Adobe Warns Of Attack Exploiting Zero Day Flaw


The exploit, which Adobe categorized with the highest severity rating of "critical," was distributed via a phishing attack, indicated by the e-mail subject line "David Leadbetter's One Point Lesson."

The attack affects the latest versions of Acrobat and Reader -- Adobe Reader 9.3.4, 8.2.4 and earlier versions for Windows, Mac and UNIX, as well as Adobe Acrobat 9.3.4 and earlier versions for both Windows and Mac.

Details of the attack are scarce. But essentially, the vulnerability stems from a boundary error that exists within the font parsing in CoolType.dll, which triggers a stack-based buffer overflow glitch when attackers trick a user into opening a malicious PDF file, typically through some kind of social engineering scheme.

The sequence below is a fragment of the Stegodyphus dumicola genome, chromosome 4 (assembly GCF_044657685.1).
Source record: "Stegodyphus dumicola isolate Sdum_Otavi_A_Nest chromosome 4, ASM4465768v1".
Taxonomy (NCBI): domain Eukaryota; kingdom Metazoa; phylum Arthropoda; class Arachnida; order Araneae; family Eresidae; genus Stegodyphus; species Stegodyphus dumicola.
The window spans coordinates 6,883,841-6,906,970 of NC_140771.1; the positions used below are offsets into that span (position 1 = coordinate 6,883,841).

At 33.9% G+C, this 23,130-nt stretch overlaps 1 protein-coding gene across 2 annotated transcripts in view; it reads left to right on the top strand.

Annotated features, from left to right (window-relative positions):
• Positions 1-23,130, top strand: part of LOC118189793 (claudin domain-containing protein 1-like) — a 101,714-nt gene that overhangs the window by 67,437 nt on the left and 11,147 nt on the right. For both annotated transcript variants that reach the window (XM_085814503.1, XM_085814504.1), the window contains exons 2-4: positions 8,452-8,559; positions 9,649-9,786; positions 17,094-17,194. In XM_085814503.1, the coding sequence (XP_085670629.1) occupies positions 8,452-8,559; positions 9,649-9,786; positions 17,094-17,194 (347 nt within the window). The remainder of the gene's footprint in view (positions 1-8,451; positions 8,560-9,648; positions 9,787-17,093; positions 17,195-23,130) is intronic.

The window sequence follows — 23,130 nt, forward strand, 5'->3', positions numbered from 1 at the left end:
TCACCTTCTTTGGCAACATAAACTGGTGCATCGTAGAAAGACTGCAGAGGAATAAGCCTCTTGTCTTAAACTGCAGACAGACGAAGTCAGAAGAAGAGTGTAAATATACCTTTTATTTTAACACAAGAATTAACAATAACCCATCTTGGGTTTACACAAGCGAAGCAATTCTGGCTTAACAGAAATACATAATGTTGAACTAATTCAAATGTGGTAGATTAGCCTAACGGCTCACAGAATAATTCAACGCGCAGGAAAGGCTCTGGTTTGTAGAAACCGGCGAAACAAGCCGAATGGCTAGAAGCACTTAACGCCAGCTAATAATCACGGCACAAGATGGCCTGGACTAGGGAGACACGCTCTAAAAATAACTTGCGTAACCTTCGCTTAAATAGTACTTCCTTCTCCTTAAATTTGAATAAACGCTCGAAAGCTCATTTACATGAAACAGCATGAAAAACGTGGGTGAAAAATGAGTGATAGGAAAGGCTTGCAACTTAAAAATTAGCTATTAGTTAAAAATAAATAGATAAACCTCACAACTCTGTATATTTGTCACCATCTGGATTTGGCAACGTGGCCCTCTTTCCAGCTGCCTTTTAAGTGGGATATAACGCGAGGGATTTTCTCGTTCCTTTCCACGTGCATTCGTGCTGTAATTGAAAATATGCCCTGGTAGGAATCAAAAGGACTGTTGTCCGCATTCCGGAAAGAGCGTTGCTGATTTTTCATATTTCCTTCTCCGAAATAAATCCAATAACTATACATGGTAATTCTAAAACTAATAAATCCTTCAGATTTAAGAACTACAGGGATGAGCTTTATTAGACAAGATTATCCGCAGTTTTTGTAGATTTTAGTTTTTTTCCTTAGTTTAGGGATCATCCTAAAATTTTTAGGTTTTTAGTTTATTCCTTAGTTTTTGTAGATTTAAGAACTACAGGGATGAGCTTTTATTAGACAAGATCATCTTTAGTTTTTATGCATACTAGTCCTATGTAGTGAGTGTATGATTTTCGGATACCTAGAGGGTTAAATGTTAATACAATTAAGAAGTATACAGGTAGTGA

Once the malicious PDF file is opened, the vulnerability could cause a user's computer to crash and enable an attacker to launch malicious code allowing them to take complete control of the affected system.

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"So the good news is that, as of right now, it's a 'loud exploit,'" said John Bambenek, SANS Institute researcher in a blog post Wednesday. "Early VirusTotal scans also had partial coverage under various forms of 'suspicious PDF' categories."

Adobe said in a security advisory that it is currently is in the process of evaluating the schedule to determine when a security update repairing the flaw could be released.

Until the company determines a fix, Adobe suggests that users reduce the risk of attack by keeping up-to-date anti-malware and definitions.

"At this point, standard precautions apply (don't open PDF's from strangers)," Bambenek said, "and this can probably only really be used in a phishing style scenario."